Brittany proves a hit with Qing Lin when she ventures to Ille-et-Vilaine on her first ever French family holiday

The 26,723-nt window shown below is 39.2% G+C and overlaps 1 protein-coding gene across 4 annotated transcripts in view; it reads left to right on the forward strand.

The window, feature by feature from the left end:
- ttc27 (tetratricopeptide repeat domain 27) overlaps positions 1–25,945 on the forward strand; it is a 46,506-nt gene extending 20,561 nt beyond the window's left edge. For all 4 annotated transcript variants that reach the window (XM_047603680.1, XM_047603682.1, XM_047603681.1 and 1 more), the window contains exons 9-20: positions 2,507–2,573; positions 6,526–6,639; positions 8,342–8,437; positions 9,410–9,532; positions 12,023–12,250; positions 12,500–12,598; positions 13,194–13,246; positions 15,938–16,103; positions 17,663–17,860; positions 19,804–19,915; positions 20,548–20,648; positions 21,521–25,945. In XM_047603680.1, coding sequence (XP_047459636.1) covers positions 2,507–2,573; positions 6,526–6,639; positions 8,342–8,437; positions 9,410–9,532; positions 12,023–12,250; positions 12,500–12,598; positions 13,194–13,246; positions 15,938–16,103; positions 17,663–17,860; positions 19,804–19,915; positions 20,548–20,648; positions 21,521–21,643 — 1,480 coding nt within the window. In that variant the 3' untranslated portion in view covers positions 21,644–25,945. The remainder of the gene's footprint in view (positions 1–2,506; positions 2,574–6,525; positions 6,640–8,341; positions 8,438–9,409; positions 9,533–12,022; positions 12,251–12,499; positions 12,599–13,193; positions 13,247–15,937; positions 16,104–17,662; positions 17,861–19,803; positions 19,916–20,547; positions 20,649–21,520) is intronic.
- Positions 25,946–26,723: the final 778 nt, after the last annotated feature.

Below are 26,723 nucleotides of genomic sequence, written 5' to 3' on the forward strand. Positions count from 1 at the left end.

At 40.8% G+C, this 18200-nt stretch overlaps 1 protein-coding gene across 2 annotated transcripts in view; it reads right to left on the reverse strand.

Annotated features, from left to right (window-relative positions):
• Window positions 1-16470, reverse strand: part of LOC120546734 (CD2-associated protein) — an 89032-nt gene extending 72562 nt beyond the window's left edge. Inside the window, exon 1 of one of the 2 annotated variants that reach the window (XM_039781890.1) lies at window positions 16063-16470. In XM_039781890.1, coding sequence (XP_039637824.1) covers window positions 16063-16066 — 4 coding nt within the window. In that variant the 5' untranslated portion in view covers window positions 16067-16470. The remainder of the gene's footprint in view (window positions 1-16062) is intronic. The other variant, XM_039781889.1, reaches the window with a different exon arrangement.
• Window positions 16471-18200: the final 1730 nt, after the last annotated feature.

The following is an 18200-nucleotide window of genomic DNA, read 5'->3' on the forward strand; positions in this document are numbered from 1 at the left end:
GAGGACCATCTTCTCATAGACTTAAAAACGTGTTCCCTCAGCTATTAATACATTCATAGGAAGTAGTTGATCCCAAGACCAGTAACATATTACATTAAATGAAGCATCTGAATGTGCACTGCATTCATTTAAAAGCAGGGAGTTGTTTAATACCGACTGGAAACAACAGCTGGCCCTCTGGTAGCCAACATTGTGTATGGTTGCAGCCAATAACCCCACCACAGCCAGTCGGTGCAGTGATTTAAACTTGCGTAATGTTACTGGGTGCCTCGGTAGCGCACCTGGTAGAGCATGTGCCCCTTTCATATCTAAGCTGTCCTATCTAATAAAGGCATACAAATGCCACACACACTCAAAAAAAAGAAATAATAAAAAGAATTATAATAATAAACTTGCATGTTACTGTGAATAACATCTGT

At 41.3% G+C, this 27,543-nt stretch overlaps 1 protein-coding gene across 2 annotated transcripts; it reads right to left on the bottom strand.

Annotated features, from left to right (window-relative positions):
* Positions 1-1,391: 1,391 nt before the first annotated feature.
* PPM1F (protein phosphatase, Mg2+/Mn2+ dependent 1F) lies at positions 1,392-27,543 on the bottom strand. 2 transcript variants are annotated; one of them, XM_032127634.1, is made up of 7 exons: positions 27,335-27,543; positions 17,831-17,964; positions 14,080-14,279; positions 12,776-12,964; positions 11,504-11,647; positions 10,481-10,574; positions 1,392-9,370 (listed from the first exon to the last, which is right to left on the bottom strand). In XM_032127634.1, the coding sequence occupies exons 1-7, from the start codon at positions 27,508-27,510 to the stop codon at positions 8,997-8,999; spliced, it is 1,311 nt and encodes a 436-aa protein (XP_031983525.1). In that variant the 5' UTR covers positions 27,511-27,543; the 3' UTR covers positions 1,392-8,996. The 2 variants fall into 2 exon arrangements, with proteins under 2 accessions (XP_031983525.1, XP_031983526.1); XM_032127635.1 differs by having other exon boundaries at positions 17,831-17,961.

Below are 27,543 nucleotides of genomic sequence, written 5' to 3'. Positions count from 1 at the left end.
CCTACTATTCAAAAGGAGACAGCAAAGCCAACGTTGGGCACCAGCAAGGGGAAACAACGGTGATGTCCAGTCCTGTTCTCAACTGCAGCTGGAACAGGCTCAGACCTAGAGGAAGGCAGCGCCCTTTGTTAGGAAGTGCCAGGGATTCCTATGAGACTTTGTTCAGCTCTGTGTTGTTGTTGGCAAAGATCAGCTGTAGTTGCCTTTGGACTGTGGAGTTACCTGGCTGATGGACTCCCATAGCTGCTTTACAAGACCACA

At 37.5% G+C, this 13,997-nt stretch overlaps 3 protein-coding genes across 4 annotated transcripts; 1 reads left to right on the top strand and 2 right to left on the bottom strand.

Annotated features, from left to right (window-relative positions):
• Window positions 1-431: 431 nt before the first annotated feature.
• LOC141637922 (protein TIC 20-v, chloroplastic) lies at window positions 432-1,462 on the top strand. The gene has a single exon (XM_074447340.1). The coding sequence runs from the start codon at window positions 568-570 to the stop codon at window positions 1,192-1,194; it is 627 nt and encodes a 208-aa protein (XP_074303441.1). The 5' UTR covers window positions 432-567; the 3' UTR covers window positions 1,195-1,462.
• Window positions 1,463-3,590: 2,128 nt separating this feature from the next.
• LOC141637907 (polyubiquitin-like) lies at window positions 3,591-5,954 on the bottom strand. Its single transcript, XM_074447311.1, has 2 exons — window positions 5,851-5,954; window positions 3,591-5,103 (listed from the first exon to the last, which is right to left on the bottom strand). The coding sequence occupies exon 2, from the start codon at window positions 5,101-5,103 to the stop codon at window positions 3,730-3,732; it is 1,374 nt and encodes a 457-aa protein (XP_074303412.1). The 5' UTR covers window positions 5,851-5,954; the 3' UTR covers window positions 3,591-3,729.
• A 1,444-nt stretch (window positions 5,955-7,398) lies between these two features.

Brittany proves a hit with Qing Lin when she ventures to Ille-et-Vilaine on her first ever French family holidayWe have never been to France. The other side of the world – yes, but the other side of the Channel, no. So we decided to take a look at what was on offer on our doorstep – without the hassle of flying.Being first-timers we thought the campsite at Domaine des Ormes in Brittany would make a great base for our young family’s first foray into l’Hexagone. Boasting five red tents from the Michelin travel guide, the site is situated just four miles from the medieval town of Dol-de-Bretagne and, with the promise of sandy beaches right on our doorstep, it seemed the ideal place to start our French family adventure.The prospect of driving in France was a little daunting, however the 23-mile journey from the port at Saint-Malo to the campsite at Epiniac in the d�partement of Ille-et-Vilaine proved surprisingly smooth and we didn’t encounter a single hitch. When we finally arrived at Domaine des Ormes it was after 10pm but, despite the late hour, the staff were ready to greet us and show us to our cosy mobile home where a bottle of red wine was waiting for us.The next morning we awoke with excitement, eager to discover what the area had to offer. A visit to the campsite’s small but well-stocked convenience store to buy some freshly baked baguettes gave our two boys Alex (aged 11) and Lucas (six) their first opportunity to practise a “bonjour” with plenty of giggles. After breakfast we received a visit from the friendly campsite staff who introduced us to all the different activities on offer. Domaine des Ormes is a beautifully landscaped site built around an old watermill with an 18-hole golf course and riding school on-site, as well as five swimming pools. It offers a packed itinerary of family fun and if you’re on a tight budget you needn’t worry as there’s a host of free activities on hand, such as water-walking in giant balls, canoeing and BMX biking. In fact, there were so many activities available that we had difficulty deciding which to choose. It transpired that throughout the week we combined some of the on-site activities with days out – the perfect mix for a fun-filled holiday. Once or twice the boys enjoyed some of the children’s sessions while my husband and I took advantage of some well-earned couple time, watching the world go by over a glass of wine outside the bar.The campsite is only a short drive from many of Ille-et-Vilaine’s pretty villages and tourist attractions. Driving in Brittany, with its winding narrow country lanes, is such a pleasant experience. The air is fresh with the smell from the fields and you can almost taste the sea. Occasionally we passed enthusiastic cyclists enjoying the picturesque landscape from their two-wheeled mounts.